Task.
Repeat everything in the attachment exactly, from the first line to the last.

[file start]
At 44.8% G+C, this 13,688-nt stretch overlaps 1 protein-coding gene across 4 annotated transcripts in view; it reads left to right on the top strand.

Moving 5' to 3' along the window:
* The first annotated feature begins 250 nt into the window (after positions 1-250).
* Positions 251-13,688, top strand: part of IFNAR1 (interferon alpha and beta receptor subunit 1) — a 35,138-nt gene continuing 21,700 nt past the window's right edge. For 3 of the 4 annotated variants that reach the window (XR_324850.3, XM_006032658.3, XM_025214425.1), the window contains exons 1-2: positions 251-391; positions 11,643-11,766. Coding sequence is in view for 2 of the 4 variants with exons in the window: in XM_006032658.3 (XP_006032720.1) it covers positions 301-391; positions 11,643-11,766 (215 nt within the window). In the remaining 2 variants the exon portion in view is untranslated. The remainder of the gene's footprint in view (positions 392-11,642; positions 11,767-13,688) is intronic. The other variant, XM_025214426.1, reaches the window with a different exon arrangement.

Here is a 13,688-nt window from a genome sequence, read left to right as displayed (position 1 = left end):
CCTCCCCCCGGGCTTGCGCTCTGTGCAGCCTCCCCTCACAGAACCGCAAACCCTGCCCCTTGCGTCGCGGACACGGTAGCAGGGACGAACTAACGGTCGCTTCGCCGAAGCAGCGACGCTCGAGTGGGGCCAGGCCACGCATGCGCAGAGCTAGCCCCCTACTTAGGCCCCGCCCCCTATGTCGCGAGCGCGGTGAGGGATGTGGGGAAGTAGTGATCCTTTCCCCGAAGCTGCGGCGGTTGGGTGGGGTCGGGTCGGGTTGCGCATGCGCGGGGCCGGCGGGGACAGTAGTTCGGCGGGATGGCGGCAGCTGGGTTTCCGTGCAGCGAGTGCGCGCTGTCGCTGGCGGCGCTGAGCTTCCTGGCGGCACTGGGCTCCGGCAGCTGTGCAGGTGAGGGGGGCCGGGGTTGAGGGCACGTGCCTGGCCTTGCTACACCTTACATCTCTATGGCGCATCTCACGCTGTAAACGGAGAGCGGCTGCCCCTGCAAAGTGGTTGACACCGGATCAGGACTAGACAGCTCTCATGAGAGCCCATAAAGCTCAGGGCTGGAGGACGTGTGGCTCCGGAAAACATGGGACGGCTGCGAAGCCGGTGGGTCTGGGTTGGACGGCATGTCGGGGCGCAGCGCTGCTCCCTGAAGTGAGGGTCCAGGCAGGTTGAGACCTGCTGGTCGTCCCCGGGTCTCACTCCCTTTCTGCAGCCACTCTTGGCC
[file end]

At 44.8% G+C, this 13,688-nt stretch overlaps 1 protein-coding gene across 4 annotated transcripts in view; it reads left to right on the top strand.

Moving 5' to 3' along the window:
* The first annotated feature begins 250 nt into the window (after positions 1-250).
* Positions 251-13,688, top strand: part of IFNAR1 (interferon alpha and beta receptor subunit 1) — a 35,138-nt gene continuing 21,700 nt past the window's right edge. For 3 of the 4 annotated variants that reach the window (XR_324850.3, XM_006032658.3, XM_025214425.1), the window contains exons 1-2: positions 251-391; positions 11,643-11,766. Coding sequence is in view for 2 of the 4 variants with exons in the window: in XM_006032658.3 (XP_006032720.1) it covers positions 301-391; positions 11,643-11,766 (215 nt within the window). In the remaining 2 variants the exon portion in view is untranslated. The remainder of the gene's footprint in view (positions 392-11,642; positions 11,767-13,688) is intronic. The other variant, XM_025214426.1, reaches the window with a different exon arrangement.

Here is a 13,688-nt window from a genome sequence, read left to right as displayed (position 1 = left end):
CCTCCCCCCGGGCTTGCGCTCTGTGCAGCCTCCCCTCACAGAACCGCAAACCCTGCCCCTTGCGTCGCGGACACGGTAGCAGGGACGAACTAACGGTCGCTTCGCCGAAGCAGCGACGCTCGAGTGGGGCCAGGCCACGCATGCGCAGAGCTAGCCCCCTACTTAGGCCCCGCCCCCTATGTCGCGAGCGCGGTGAGGGATGTGGGGAAGTAGTGATCCTTTCCCCGAAGCTGCGGCGGTTGGGTGGGGTCGGGTCGGGTTGCGCATGCGCGGGGCCGGCGGGGACAGTAGTTCGGCGGGATGGCGGCAGCTGGGTTTCCGTGCAGCGAGTGCGCGCTGTCGCTGGCGGCGCTGAGCTTCCTGGCGGCACTGGGCTCCGGCAGCTGTGCAGGTGAGGGGGGCCGGGGTTGAGGGCACGTGCCTGGCCTTGCTACACCTTACATCTCTATGGCGCATCTCACGCTGTAAACGGAGAGCGGCTGCCCCTGCAAAGTGGTTGACACCGGATCAGGACTAGACAGCTCTCATGAGAGCCCATAAAGCTCAGGGCTGGAGGACGTGTGGCTCCGGAAAACATGGGACGGCTGCGAAGCCGGTGGGTCTGGGTTGGACGGCATGTCGGGGCGCAGCGCTGCTCCCTGAAGTGAGGGTCCAGGCAGGTTGAGACCTGCTGGTCGTCCCCGGGTCTCACTCCCTTTCTGCAGCCACTCTTGGCC